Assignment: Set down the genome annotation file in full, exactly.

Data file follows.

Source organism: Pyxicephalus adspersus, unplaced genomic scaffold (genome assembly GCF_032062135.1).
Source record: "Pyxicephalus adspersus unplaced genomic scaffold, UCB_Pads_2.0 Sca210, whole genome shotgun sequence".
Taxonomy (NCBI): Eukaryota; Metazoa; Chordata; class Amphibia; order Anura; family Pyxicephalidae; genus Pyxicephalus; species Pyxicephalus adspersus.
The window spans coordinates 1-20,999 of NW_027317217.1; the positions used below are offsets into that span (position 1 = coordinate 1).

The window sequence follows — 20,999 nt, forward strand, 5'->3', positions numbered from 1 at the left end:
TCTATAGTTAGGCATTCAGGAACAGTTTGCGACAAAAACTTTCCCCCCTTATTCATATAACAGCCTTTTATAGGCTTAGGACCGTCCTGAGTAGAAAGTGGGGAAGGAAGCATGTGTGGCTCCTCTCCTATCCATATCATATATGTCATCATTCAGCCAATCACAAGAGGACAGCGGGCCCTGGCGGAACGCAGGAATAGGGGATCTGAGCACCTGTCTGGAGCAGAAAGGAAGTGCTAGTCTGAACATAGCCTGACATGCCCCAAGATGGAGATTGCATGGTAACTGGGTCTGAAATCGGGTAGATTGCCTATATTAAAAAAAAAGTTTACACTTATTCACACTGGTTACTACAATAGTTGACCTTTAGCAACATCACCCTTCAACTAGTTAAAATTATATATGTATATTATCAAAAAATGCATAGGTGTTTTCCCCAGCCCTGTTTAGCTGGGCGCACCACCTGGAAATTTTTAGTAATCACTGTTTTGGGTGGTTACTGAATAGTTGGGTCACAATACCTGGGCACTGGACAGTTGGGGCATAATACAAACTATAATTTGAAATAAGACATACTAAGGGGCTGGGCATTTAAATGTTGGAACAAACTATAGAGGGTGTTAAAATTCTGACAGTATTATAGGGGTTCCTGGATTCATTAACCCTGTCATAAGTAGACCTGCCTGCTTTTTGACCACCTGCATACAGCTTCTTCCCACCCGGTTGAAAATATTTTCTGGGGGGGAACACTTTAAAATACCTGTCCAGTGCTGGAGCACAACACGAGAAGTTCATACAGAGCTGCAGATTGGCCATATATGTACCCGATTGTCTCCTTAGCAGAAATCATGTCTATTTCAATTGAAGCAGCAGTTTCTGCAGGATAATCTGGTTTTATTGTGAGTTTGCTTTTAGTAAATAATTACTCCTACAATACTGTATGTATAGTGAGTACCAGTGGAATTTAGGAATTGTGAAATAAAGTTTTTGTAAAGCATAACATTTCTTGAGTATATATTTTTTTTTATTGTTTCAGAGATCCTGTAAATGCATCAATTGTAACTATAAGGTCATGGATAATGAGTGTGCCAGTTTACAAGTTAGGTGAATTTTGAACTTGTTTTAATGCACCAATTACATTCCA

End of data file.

Source organism: Pyxicephalus adspersus, unplaced genomic scaffold (genome assembly GCF_032062135.1).
Source record: "Pyxicephalus adspersus unplaced genomic scaffold, UCB_Pads_2.0 Sca210, whole genome shotgun sequence".
Taxonomy (NCBI): Eukaryota; Metazoa; Chordata; class Amphibia; order Anura; family Pyxicephalidae; genus Pyxicephalus; species Pyxicephalus adspersus.
The window spans coordinates 1-20,999 of NW_027317217.1; the positions used below are offsets into that span (position 1 = coordinate 1).

The window sequence follows — 20,999 nt, forward strand, 5'->3', positions numbered from 1 at the left end:
TCTATAGTTAGGCATTCAGGAACAGTTTGCGACAAAAACTTTCCCCCCTTATTCATATAACAGCCTTTTATAGGCTTAGGACCGTCCTGAGTAGAAAGTGGGGAAGGAAGCATGTGTGGCTCCTCTCCTATCCATATCATATATGTCATCATTCAGCCAATCACAAGAGGACAGCGGGCCCTGGCGGAACGCAGGAATAGGGGATCTGAGCACCTGTCTGGAGCAGAAAGGAAGTGCTAGTCTGAACATAGCCTGACATGCCCCAAGATGGAGATTGCATGGTAACTGGGTCTGAAATCGGGTAGATTGCCTATATTAAAAAAAAAGTTTACACTTATTCACACTGGTTACTACAATAGTTGACCTTTAGCAACATCACCCTTCAACTAGTTAAAATTATATATGTATATTATCAAAAAATGCATAGGTGTTTTCCCCAGCCCTGTTTAGCTGGGCGCACCACCTGGAAATTTTTAGTAATCACTGTTTTGGGTGGTTACTGAATAGTTGGGTCACAATACCTGGGCACTGGACAGTTGGGGCATAATACAAACTATAATTTGAAATAAGACATACTAAGGGGCTGGGCATTTAAATGTTGGAACAAACTATAGAGGGTGTTAAAATTCTGACAGTATTATAGGGGTTCCTGGATTCATTAACCCTGTCATAAGTAGACCTGCCTGCTTTTTGACCACCTGCATACAGCTTCTTCCCACCCGGTTGAAAATATTTTCTGGGGGGGAACACTTTAAAATACCTGTCCAGTGCTGGAGCACAACACGAGAAGTTCATACAGAGCTGCAGATTGGCCATATATGTACCCGATTGTCTCCTTAGCAGAAATCATGTCTATTTCAATTGAAGCAGCAGTTTCTGCAGGATAATCTGGTTTTATTGTGAGTTTGCTTTTAGTAAATAATTACTCCTACAATACTGTATGTATAGTGAGTACCAGTGGAATTTAGGAATTGTGAAATAAAGTTTTTGTAAAGCATAACATTTCTTGAGTATATATTTTTTTTTATTGTTTCAGAGATCCTGTAAATGCATCAATTGTAACTATAAGGTCATGGATAATGAGTGTGCCAGTTTACAAGTTAGGTGAATTTTGAACTTGTTTTAATGCACCAATTACATTCCA